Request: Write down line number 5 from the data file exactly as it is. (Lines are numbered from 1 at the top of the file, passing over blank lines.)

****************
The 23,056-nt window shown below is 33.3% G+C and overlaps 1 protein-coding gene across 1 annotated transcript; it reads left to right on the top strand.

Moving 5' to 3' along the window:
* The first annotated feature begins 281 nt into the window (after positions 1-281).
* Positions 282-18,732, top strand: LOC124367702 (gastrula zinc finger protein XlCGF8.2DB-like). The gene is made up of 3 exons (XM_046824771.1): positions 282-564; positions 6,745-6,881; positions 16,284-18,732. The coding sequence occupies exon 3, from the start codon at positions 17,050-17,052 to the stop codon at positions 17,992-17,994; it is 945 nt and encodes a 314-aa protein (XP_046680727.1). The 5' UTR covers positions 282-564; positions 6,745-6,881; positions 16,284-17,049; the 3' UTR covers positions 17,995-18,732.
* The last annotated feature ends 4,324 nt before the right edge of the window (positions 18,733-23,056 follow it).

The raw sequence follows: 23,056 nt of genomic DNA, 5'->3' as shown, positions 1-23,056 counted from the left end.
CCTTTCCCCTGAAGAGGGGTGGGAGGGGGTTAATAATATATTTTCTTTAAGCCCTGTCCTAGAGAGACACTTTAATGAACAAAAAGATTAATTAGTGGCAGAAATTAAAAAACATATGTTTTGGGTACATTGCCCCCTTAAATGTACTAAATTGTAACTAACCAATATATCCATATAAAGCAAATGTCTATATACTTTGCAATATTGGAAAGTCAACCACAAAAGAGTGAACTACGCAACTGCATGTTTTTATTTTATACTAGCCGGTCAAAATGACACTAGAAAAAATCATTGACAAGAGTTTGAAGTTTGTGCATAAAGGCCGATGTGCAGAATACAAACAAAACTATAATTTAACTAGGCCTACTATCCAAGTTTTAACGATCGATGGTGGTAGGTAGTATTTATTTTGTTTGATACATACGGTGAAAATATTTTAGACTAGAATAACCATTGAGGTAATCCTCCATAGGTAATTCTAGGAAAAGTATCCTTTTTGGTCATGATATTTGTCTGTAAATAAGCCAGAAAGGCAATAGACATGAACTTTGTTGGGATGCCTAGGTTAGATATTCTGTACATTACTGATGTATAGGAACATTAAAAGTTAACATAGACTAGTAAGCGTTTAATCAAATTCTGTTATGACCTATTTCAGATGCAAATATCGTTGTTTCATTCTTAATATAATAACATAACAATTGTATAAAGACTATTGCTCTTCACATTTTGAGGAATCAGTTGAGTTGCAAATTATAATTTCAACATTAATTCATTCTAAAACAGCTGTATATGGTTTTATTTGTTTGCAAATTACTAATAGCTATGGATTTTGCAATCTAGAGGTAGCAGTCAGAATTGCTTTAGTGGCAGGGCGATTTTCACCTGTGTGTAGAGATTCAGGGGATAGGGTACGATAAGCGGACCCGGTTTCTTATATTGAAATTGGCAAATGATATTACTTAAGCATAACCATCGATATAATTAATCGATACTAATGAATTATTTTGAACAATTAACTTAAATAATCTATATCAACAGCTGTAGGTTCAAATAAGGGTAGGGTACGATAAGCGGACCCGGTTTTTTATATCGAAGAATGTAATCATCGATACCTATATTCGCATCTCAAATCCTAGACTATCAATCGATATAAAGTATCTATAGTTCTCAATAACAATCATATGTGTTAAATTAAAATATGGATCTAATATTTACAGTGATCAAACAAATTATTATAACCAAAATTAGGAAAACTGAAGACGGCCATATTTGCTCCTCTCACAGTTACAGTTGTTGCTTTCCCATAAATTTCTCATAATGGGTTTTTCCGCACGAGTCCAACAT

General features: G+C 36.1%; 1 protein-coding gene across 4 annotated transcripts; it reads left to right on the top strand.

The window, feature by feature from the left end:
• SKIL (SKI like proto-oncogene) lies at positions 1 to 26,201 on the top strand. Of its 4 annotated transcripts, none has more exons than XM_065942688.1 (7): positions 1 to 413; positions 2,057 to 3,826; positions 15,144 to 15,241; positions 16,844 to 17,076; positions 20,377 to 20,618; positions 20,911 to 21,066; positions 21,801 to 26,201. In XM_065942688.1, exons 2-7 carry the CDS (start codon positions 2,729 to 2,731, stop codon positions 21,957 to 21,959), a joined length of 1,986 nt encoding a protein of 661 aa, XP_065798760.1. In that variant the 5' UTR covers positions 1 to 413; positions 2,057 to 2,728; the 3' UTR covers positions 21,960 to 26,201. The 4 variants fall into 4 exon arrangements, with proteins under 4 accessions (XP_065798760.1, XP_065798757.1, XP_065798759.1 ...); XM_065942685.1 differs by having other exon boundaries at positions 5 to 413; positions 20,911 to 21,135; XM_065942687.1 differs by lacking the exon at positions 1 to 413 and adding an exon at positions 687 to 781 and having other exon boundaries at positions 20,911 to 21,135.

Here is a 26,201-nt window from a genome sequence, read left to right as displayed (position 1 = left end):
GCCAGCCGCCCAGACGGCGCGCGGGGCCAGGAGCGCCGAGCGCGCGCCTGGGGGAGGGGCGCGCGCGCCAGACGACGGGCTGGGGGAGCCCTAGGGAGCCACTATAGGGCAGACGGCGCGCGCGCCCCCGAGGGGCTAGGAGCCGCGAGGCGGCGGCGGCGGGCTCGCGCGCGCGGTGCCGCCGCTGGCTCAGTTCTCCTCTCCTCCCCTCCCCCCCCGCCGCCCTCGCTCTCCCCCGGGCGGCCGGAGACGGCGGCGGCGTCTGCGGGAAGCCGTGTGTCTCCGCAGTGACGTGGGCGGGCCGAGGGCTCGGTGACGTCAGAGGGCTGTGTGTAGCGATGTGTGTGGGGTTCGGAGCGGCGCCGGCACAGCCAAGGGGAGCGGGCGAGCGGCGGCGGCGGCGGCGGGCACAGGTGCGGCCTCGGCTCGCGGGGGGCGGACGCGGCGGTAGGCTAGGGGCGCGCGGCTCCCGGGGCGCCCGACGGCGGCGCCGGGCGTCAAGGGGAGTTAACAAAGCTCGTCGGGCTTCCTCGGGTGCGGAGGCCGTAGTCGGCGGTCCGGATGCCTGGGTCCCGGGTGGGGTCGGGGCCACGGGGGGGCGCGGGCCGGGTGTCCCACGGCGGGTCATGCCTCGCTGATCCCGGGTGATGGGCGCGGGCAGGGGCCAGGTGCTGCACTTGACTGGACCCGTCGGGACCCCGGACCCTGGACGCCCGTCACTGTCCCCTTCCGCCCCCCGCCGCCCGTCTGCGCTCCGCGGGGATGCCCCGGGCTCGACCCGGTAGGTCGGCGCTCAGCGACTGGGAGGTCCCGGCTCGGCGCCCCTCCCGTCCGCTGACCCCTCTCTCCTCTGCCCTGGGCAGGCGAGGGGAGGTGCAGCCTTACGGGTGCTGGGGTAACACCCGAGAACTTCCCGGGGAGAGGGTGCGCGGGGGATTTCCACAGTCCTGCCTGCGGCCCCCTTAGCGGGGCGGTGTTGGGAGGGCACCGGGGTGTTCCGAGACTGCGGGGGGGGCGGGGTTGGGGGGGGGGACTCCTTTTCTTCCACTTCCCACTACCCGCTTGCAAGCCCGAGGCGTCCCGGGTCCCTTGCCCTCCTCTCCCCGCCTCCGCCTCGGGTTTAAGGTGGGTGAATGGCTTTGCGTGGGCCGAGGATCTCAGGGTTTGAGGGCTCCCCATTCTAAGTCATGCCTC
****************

* The last annotated feature ends 4,324 nt before the right edge of the window (positions 18,733-23,056 follow it).